Makes 1 serving.
Per serving: 278 calories, 21 g total fat (8 g saturated fat), 3 g carbohydrate, 18 g protein, 1 g fiber, 341 mg sodium.
Banana Waffles with Blueberries
These banana waffles are soft, fluffy and made with whole-wheat flour and oats that make them delicious and high in filling fiber. Whole grains provide more fiber and phytonutrients than their refined counterparts. The oats provide polyphenolic substances that can help reduce cancer-promoting inflammation. Top with fresh blueberries and walnuts for a healthy start to your day. This recipe is from the American Institute for Cancer Research.
- 1 medium banana
1 large egg
1½ cups milk
1/4 cup canola oil
1 tsp. vanilla extract
3/4 cup white whole-wheat flour or whole-wheat pastry flour
1/2 cup unbleached all purpose flour
1/2 cup quick cooking oats
2 Tbsp. sugar
2 tsp. baking powder
1 tsp. ground cinnamon
1 tsp. nutmeg
1/2 tsp. salt
1/3 cup toasted, chopped walnuts
- 1/4 cup honey
- 2 cups fresh blueberries
- 2 Tbsp. lemon juice
Prepare Blueberry Sauce below.
Preheat waffle iron. For golden brown waffles set browning control on medium. For crisper, darker waffles set browning control to higher setting.
In large mixing bowl, mash banana with fork. Add egg, milk, oil and vanilla extract and stir together. Add flours, oats, sugar, baking powder, cinnamon, nutmeg and salt. Stir together until just combined. Batter will be lumpy.
Spray both sides of waffle iron with cooking spray. Pour batter in center of waffle iron (amount will vary depending on waffle iron size; check manufacturer’s instructions for amount). Cook until waffle iron indicates waffle is done, about 3-5 minutes.
Remove waffle from iron and place on serving plate. Top waffle with walnuts and blueberry sauce and serve.
Waffles are best served when made to order. Cooked waffles may be kept warm in oven or toaster oven set on 200 degrees F. Waffles will lose crispness upon holding. Freeze leftover waffles in plastic storage bag and reheat in toaster or toaster oven.
In small saucepan over medium heat, warm honey, stirring until thin, about 2 minutes.
Turn off heat and add blueberries and lemon juice. Let sauce sit until ready to use.
» Makes six 6½-inch waffles.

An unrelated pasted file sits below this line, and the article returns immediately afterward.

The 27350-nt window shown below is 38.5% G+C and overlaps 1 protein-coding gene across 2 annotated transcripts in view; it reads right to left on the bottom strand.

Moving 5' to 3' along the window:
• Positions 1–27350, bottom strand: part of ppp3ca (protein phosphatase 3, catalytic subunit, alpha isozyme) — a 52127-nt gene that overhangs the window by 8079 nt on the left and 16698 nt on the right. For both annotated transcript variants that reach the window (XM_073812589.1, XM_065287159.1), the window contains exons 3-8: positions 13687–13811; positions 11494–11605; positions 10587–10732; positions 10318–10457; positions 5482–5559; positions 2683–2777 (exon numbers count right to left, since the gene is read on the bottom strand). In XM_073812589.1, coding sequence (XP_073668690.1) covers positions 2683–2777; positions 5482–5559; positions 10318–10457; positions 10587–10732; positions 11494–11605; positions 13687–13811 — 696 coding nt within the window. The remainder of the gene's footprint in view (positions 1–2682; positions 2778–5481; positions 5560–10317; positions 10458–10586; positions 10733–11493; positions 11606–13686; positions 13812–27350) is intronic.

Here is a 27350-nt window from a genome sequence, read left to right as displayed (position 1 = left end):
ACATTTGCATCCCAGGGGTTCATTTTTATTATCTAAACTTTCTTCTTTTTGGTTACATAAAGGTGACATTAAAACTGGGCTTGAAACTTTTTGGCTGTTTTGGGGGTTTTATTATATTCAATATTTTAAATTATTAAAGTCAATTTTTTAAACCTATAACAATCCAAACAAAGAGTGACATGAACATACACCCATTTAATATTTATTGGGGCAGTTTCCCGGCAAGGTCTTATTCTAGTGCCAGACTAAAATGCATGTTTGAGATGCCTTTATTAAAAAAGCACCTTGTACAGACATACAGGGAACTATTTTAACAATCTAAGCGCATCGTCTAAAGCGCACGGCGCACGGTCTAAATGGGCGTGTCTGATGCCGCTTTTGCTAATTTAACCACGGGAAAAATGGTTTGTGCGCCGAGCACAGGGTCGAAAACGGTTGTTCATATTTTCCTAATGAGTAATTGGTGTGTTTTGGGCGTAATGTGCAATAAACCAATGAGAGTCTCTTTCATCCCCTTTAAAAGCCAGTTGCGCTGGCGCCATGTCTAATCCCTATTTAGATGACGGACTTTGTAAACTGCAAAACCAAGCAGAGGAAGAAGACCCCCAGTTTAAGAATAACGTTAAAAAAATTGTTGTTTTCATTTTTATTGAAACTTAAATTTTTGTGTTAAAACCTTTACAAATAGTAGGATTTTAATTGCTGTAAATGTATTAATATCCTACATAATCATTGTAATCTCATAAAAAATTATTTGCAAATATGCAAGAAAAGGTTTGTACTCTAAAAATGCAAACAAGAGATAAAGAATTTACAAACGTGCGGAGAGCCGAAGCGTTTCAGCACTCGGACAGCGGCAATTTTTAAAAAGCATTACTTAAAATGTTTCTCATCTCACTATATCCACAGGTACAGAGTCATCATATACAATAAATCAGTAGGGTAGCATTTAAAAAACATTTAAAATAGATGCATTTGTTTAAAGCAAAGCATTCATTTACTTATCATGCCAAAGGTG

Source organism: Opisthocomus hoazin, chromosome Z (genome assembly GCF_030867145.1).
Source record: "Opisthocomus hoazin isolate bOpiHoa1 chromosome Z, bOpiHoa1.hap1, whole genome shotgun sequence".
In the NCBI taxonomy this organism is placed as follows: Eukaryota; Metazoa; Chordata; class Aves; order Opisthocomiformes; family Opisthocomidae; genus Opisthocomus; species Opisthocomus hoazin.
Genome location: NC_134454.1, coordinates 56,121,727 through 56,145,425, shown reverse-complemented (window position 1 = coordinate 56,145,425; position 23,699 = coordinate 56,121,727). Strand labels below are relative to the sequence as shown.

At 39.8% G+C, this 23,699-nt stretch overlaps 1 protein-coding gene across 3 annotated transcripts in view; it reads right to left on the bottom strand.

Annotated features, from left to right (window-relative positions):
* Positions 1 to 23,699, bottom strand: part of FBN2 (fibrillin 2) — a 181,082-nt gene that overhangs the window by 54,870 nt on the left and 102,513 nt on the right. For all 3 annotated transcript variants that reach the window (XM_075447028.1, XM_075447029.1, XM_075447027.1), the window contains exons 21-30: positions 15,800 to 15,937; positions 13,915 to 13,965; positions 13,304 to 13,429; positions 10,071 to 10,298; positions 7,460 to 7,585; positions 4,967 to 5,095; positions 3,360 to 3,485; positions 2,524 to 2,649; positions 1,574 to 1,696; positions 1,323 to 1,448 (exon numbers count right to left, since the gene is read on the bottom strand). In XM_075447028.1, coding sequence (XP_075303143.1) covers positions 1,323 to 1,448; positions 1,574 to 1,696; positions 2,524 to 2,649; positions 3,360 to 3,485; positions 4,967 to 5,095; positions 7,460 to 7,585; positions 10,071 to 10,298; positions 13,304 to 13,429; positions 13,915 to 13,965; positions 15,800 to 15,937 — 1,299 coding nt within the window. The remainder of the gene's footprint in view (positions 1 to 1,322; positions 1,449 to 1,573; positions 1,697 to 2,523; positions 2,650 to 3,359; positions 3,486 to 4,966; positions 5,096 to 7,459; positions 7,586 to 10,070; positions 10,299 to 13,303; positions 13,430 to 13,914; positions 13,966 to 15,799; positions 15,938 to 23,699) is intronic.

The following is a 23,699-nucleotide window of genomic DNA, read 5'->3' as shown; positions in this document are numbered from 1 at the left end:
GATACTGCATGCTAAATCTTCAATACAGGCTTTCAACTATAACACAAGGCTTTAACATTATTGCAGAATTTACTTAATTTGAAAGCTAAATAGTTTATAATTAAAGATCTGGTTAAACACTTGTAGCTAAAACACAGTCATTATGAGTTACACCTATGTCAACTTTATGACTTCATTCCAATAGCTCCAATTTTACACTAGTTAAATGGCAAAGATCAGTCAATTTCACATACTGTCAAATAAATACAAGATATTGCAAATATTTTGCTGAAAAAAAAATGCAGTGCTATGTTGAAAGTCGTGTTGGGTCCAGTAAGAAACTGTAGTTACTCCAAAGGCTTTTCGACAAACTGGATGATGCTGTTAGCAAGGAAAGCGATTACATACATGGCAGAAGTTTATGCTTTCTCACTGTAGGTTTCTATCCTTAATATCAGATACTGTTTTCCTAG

Per serving (waffles): 302 calories, 16 g total fat (2 g saturated fat), 33 g carbohydrate, 9 g protein, 4 g dietary fiber, 405 mg sodium.
» Makes 2 cups sauce; eight 1/4 cup servings.
Per serving (blueberry sauce): 54 calories, 0 g total fat (0 g saturated fat), 14 g carbohydrate, 0 g protein, <1 g dietary fiber, <1 mg sodium.
Raspberry Almond Muesli
Muesli is an easy make-ahead breakfast with all the goodness of oatmeal and none of the cooking. A combination of raw rolled oats, fruits, nuts and buttermilk, this traditional Swiss dish is served cold and kick-starts your day with plenty of nutritious fiber. Adding a variety of berries and nuts like this recipe can also help you get the nutrients you need without a lot of calories and indirectly lower your cancer risk. This recipe is from the American Institute for Cancer Research.
- 1/2 cup quick cooking oats (not instant)
- 1 Tbsp. ground flaxseed
- Pinch of salt
- 1 container (6 oz.) fresh raspberries, divided
- 2 Tbsp. honey
- 2 Tbsp. reduced-fat unsweetened shredded coconut
- 3 Tbsp. sliced almonds, divided
- 1 cup buttermilk, light or regular
- 1/2 tsp. vanilla extract
- 1/4 cup fresh blueberries, for garnish
- 8 fresh blackberries, for garnish
In medium mixing bowl, combine oats, flax and salt.
In smaller bowl, use fork to coarsely mash 1 cup of raspberries with honey and set aside. Set remaining raspberries aside for garnish.
In dry medium skillet over medium-high heat, toast coconut, stirring constantly with wooden spatula, until it is golden brown in places and still pale in others, about 2 minutes. Immediately add toasted coconut to oats. Wipe out pan.
Return skillet to heat, add almonds, and toast, stirring constantly, until smaller bits are golden brown, about 4 minutes. Immediately spread nuts on plate. Measure and set aside 1 tablespoon toasted almonds and add rest to oat mixture.
To oats, add buttermilk and vanilla and mix until well combined. Add raspberry mixture and stir to combine thoroughly. Divide muesli between two bowls or decorative glass dessert dishes. Cover with plastic wrap and refrigerate for 4 to 12 hours.
To serve, arrange remaining raspberries, blueberries and blackberries over top of muesli. Sprinkle on remaining toasted almonds. Serve chilled muesli immediately.
Makes 2 Servings.
Per serving: 411 calories, 15 g total fat (4.5 g saturated fat),61 g carbohydrate, 14 g protein, 15 g dietary fiber, 281 mg sodium
These tasty muffins are packed with cancer-fighting beta carotene and vitamin A. This recipe is from the American Institute for Cancer Research.
Canola oil spray
1/2 cup skim milk
1/2 cup canned pumpkin
1/4 cup canola oil
1 tsp. dried grated orange zest
1 1/2 cups unbleached flour
1/2 cup sugar
1 tsp. baking powder
1 tsp. cinnamon
3/4 tsp. nutmeg 1/4 tsp. salt
Directions – Preheat oven to 375 degrees. Spray muffin tin lightly with spray oil. In a medium bowl, beat egg, milk, pumpkin, oil and grated orange zest, mixing well. In a separate bowl, mix together dry ingredients. Mix into pumpkin mixture.
Spoon batter into greased muffin tin, filling each 1/2 to 2/3 full, and bake until pick inserted in middle of muffin comes out clean, about 20 to 25 minutes. Remove from oven and set on wire rack to cool, about 5-10 minutes.